Once installed, you can head to the app, click on ‘Health & Performance’, then scroll down to ‘Menstrual Cycle’. You’ll then be asked a series of questions to get started, including your average cycle length, when your last period was and which kind of contraception you’re using.

All of your menstrual cycle data is then displayed on a card in your home screen feed and can be added to the bottom navigation bar too. This felt like a nice touch because you can place menstrual cycle tracking as a prime feature within the app – we all know this data is just as important as how you slept and how much you worked out today and it’s good to see that’s being acknowledged.

Garmin menstrual tracking: Tracking and logging your cycle

Garmin's new women's health tracking features explored

The menstrual cycle tracking feature works in the same way as any other period and ovulation tracking app. You can put the dates of your last period in the app and it’ll predict the next. You can edit period days and make a lot of changes in the settings. For example, you can change which hormonal contraceptive you’re using and tell the app whether you have an irregular cycle or not, in order to receive better predictions.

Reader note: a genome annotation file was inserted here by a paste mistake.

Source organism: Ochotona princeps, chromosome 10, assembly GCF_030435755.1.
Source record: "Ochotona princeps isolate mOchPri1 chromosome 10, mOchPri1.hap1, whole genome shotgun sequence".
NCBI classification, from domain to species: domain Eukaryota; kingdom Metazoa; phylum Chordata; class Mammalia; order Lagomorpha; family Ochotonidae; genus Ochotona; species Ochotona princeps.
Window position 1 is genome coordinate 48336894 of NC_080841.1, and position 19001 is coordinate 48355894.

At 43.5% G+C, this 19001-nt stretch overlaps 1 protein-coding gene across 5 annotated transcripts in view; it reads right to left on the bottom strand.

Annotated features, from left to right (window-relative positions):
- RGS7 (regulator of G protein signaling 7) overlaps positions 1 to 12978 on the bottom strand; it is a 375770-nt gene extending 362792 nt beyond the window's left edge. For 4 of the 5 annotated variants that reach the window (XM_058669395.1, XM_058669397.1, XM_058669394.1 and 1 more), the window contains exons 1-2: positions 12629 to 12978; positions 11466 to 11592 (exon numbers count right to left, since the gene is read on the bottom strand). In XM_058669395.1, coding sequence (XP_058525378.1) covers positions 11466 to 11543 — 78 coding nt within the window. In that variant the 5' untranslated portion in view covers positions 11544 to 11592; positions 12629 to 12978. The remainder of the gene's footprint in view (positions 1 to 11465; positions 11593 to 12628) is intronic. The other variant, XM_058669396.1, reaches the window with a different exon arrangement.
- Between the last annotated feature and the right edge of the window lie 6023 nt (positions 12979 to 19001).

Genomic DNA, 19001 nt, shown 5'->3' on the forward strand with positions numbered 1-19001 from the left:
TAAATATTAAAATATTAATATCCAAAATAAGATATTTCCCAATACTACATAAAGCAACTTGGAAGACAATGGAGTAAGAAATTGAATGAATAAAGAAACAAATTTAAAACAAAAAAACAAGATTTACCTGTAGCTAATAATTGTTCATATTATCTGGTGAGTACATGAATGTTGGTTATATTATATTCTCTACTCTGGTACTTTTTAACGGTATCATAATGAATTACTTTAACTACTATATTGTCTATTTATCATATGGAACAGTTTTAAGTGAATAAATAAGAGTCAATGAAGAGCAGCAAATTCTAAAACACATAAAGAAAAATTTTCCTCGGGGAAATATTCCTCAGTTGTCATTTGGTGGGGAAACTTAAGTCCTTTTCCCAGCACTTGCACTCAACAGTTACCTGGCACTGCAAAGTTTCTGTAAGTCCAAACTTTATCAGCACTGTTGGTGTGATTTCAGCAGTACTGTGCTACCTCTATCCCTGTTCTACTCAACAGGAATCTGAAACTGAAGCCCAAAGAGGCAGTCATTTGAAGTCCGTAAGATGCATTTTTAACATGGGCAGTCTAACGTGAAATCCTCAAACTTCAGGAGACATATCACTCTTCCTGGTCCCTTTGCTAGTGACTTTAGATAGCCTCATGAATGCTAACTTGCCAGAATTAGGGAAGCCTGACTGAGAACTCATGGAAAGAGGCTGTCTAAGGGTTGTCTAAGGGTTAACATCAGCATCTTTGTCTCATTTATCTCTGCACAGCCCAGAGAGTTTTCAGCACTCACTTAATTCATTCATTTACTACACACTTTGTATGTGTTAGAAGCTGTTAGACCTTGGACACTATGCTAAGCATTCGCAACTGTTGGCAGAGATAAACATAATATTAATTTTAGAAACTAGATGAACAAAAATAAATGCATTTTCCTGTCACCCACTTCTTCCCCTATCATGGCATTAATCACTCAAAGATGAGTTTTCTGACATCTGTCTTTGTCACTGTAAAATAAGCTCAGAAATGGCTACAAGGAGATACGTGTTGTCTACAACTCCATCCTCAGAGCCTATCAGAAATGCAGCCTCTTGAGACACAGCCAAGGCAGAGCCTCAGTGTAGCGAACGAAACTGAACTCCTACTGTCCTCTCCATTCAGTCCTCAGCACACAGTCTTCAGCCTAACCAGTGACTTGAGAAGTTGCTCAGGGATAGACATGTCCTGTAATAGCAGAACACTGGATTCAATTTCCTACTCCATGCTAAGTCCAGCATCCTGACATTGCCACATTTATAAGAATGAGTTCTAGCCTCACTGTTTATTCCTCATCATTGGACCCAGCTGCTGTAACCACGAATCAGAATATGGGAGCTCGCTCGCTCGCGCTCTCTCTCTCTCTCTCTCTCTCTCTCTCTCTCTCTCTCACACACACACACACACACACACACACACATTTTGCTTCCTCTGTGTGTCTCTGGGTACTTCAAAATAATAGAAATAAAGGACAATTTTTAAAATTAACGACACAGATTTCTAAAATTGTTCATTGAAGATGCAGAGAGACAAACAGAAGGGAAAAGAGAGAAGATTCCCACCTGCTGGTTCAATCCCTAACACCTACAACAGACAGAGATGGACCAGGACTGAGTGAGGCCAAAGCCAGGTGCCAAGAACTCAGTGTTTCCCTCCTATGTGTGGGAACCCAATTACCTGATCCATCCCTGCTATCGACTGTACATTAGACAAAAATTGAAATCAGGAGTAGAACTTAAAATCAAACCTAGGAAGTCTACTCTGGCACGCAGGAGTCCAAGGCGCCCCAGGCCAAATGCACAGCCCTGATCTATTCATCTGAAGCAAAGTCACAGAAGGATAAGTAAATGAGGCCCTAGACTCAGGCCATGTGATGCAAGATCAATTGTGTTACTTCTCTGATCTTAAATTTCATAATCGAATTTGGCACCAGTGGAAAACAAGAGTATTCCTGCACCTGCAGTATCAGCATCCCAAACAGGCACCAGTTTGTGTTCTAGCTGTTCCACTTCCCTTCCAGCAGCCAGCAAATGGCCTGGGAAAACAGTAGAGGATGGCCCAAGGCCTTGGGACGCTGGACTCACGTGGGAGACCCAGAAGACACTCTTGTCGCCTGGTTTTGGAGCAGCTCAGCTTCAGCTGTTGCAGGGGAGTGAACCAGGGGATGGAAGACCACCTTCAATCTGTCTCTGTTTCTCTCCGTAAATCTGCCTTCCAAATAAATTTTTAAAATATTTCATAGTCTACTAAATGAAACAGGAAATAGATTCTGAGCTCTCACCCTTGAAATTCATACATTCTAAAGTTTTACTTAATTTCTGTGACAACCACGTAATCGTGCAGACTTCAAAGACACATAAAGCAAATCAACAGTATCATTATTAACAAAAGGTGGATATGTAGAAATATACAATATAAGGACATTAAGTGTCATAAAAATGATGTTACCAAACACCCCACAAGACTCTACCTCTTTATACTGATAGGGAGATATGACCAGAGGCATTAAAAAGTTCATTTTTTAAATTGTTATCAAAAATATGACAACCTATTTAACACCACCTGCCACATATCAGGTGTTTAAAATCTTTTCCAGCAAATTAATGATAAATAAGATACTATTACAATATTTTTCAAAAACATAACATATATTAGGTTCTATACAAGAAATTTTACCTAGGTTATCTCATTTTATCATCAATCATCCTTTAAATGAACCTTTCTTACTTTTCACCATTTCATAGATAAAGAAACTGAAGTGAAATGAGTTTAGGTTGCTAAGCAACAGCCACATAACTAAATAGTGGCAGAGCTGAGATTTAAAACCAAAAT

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I've been using the feature for just under two months and found it predicted my last period a day out – it’ll be interesting to see how this improves over time. It’s also worth mentioning both Fitbit’s period tracking feature and the Natural Cycles app also had me a day out this month too.

A simple period tracker is useful, but Garmin’s features get smarter when it comes to logging other symptoms. You can keep track of physical symptoms, including acne, bloating, body aches, cramps, cravings and fatigue. You can also log your mood each day. You can choose from energetic, overwhelmed, emotional and more.

Garmin's new women's health tracking features explored